Everton chairman Bill Kenwright is a bit of a cowboy - or at least he'd have loved to have been one.
Kenwright has been Everton chairman for the last decade
He is one of the country's great theatrical producers but I'm sure he secretly longs to be the wandering rider approaching a log cabin with the backdrop of the grey-blue mountains of the Grand Tetons in the opening shots of the seminal 1950's western Shane.
In his London office, the man who has produced blockbuster West End hits Blood Brothers, Joseph and the Amazing Technicolour Dreamcoat and Whistle Down the Wind even has the original buckskin outfit worn by actor Alan Ladd who played the lead role hanging on the wall.
Shane is a classic and timeless tale of good versus evil - of the small individual standing up against rich, unfeeling businessmen.
He wins the final gunfight, but ends up losing his life. He cuts a tragic figure. He knows the days of his like are numbered with the end of the Wild West and the coming of huge wealth to the ranch lands.
Bill must feel like Shane when he takes his seat at his beloved Goodison Park where he's fighting the good fight as he has for the past decade.
Everton is the love of his life. He still idolises the heroes of his youth. Everywhere in his office there are pieces of memorabilia. Mere mention of Dave Hickson, the "Cannonball Kid" who hammered 95 league goals in 225 games over two spells at the club, gets the chairman all misty eyed.
He used to run from school to see Hickson play midweek matches. Like we all do with our heroes, he thought he had a bond with Dave - that the bloodied hero of that epic 1953 FA Cup fifth round win over Manchester United was dedicating each performance to the young Kenwright watching in the Gwladys Street End.
Once he even insisted on getting up from his sick bed when seriously ill to get to a home match. If he wasn't there, he reasoned, Hickson would have nobody to score for.
Kenwright's not in it for the money. There is an innocent charm in that and it shouldn't be scorned
The love affair is still burning with the same intensity. In November 2007 when Hickson had a suspected heart attack ahead of a 7-1 win over Sunderland, Bill gave up plans to watch the game to travel in the ambulance with his old hero who turns 80 this month.
A director of the club since 1984 and chairman since 1999, Kenwright has never let the passion dwindle. He's still the wide-eyed schoolboy fan when he's around the current first-teamers. He still worships his heroes.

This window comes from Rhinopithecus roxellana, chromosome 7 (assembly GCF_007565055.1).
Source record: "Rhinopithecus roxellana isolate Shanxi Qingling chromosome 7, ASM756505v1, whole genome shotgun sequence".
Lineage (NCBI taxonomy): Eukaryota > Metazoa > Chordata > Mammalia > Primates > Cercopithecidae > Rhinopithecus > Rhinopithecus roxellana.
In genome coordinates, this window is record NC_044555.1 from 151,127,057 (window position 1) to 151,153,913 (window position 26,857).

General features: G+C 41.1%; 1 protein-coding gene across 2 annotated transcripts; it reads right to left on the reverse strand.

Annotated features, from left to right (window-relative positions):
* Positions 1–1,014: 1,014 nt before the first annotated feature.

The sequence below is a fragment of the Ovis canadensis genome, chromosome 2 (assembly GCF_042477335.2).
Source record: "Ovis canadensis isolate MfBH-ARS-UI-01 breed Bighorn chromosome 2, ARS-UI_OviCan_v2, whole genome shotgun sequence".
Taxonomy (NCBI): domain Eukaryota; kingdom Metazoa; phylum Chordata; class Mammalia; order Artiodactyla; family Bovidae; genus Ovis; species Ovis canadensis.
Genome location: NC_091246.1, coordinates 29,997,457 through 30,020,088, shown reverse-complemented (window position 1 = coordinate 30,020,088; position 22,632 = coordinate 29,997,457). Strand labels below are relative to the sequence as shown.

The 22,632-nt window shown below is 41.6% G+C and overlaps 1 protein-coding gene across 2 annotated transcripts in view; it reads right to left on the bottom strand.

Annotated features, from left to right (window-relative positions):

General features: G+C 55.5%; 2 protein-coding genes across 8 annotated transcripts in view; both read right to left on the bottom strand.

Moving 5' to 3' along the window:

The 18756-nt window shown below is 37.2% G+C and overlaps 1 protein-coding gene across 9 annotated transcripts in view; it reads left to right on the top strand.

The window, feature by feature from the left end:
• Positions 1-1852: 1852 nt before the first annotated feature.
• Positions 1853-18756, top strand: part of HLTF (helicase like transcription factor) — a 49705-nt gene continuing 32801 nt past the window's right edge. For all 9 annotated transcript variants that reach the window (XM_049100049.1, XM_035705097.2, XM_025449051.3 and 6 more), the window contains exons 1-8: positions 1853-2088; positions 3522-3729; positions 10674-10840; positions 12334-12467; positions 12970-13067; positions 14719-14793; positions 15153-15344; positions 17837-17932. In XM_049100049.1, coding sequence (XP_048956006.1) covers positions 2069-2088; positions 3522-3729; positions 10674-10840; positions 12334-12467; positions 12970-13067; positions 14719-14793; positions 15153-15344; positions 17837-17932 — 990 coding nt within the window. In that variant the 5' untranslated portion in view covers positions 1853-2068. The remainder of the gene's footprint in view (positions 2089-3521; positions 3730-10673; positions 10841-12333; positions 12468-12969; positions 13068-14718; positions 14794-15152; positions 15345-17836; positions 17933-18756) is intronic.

In the days of the foreign football oligarch investing in the game for profit, he's not in it for the money. There is an innocent charm in that and it shouldn't be scorned.
On Sunday at home to Stoke City, he'll be roaring them on from the directors' box with mum and great aunt sitting alongside him.
The whole family is besotted with Goodison Park as most football neutrals are. It reeks of football. In every corridor under creaking stands there are echoes of Dixie Dean, the glorious Ball-Harvey-Kendall trio, a young, thrusting Joe Royle, a predatory Gary Lineker, a rampaging Andy Gray.
But this is where Bill faces his tragic Shane predicament. It's breaking his heart, but he is the man who wants to take Everton away from the old homestead.
To compete in the modern Premier League the club needs the commercial revenue from the proposed new 50,000 capacity stadium at Kirkby. The club's banking advisors Deloitte have said the potential financial benefit of the new ground will be around £6m a season.
Everton's Goodison Park ground is surrounded by houses
Goodison can be as achingly wonderful or as dreadfully sad as an elephants' graveyard.
Everton were hoping the government would publish the final decision on the 2008 public inquiry into the Kirkby Project at the party conference this week but it didn't happen.
The "Keep Everton In Our City" campaigners, who object to a move outside Liverpool's traditional boundaries, are opposed to Kenwright's plans, though 59% of supporters voted in favour at an unprecedented ballot on club policy.
The poll was typical of chairman Bill. Not all fans are wholeheartedly behind him. Many argue that he hasn't given the manager enough money to spend on new players but Kenwright is always willing to have a dialogue. He shares the passions of supporters. He understands them. He does not undervalue them.
He also realises, like Shane, that his time is coming to an end. The age of the gunfighter passed and so the era of the chairman-fan is also passing. Theatre productions simply don't pay enough money to fund a Premier League club in the Abramovich age.
He has spent 12 months scouring the globe for investors who can help fund the £80m Everton need to part pay for the £400m Kirkby Project. He could have sold out by now. There have been prospective buyers but so far he hasn't been convinced that they are the right kind of people to protect Everton's heritage and future.
He refuses to lower his standards or abandon his principles.
I hope Kenwright's love for Everton continues. I hope my fears that the unscrupulous money-makers within the sordid world of football politics don't fester his football soul. People like Bill Kenwright are good for the game.
He may go a bit tearful and nostalgic at times. Most of the good people do. He may not satisfy all of the Everton fans, but most recognise that he's one of them.
The day he goes will be a sad one. It'll be the day I'll sing to myself a lyric from one of his shows - that great anthem from Blood Brothers: "Tell me it's not true. Tell me it's a story".
But if he is to ride off into the sunset in his replica Dave Hickson shirt atop his Shane buckskin, he'll deserve a place in folklore and not just football's Boot Hill.
Jonathan Pearce will be commentating on Everton v Stoke for Sunday's Match of the Day 2.
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